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What Goes Into a Freeride World Tour Score?

Russia's Ivan Malakhov recently won the FWT's Hakuba event, but what did it take for him to clinch the top spot? FWT photo.

The backflips, the huge cliff drops, the crashes … what do they all mean? Every Freeride World Tour run ends up with one thing in common: a score. To the untrained eye, all these runs look insane, but to the judges, each little detail counts. How do these scores come together, and why do some riders seem to always do better than others?

During the FWT’s latest stop in Kicking Horse, head judge Laurent “Lolo” Besse explained what goes into the judging process for each run. To all these riders, dropping into these venues is an expression of style, but it is up to the judges to keep their scores objective. In the end it comes down to one idea that Lolo outlines: “A judge has to ask himself at all times how fast, how big and how in-control a rider is compared to how steep, how exposed and in what snow conditions the action is happening.”

Freeride ski competitions have been around for several decades, growing from the original Valdez and Verbier comps in the early 90’s to today’s multi-event Freeride World Tour. Over the years, the lines, the speed, and the tricks have progressed ever higher, forcing the judges and their method of scoring to adapt to a new style of skiing.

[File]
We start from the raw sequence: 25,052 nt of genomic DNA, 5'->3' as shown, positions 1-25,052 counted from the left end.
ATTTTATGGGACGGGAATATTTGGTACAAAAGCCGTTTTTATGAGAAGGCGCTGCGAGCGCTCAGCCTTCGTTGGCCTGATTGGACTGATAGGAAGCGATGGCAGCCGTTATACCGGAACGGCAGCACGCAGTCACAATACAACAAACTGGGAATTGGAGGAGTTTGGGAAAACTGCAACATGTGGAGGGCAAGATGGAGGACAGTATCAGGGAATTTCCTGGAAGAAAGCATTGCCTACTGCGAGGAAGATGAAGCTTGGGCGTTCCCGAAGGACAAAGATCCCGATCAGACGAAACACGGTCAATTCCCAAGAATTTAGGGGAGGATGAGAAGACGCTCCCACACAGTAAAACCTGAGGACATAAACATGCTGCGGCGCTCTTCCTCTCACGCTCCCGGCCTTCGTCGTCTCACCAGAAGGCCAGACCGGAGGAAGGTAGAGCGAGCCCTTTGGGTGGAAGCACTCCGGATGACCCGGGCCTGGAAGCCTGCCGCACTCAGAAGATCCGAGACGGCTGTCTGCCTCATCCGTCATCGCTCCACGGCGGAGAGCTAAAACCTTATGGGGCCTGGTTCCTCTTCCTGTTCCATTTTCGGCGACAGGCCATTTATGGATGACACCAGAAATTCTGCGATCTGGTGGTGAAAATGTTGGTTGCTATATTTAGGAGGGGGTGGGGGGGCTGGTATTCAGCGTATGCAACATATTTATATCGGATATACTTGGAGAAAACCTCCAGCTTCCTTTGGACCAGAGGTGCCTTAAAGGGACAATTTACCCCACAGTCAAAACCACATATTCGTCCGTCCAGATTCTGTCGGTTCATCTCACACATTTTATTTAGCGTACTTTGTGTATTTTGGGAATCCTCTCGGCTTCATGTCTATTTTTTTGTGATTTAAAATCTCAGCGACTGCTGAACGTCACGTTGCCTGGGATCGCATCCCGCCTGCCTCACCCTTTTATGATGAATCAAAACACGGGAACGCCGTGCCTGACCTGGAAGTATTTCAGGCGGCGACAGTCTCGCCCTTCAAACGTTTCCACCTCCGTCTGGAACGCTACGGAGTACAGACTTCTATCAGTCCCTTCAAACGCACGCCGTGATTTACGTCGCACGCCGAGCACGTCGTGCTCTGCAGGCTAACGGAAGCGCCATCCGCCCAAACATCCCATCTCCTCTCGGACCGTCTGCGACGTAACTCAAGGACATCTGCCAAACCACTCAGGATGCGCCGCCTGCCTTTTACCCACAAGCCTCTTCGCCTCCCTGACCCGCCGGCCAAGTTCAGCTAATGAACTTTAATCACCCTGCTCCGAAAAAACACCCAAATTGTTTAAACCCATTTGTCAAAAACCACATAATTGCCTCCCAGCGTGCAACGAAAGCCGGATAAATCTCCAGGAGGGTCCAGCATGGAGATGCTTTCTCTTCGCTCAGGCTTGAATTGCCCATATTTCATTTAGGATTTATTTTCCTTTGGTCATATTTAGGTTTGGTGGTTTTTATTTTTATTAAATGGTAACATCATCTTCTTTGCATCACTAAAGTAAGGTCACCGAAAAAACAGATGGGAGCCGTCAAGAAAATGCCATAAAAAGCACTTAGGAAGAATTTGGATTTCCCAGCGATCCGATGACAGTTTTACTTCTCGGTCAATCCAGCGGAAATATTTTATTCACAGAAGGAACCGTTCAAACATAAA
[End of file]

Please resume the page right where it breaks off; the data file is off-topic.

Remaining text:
To keep up with the ever-changing sport, FWT event organizers created the Pro Freeriders Board. The PFB is an international panel of eight athletes and FWT competitors who offer advice on making decisions regarding rules and format for the Tour. It is up to them to suggest venues, competition formats, judging rules, and create a path for rookies to join the already stacked athlete roster. Current members are names you might recognize: Ralph Backstrom, Shannan Yates, Reine Barkered, Drew Tabke, Samuel Anthamatten, Stefan Häusl, Fabio Studer, and William Cochet, with Jackie Paaso acting as General Secretary.

So how do the scores come together?

Since each rider only gets one run per competition, each score must be accurate. A score is broken down into five criteria: Line, Fluidity, Control, Air & Style, and Technique. In the past, a scoring system was in place that added together points from each category, but this presented a problem.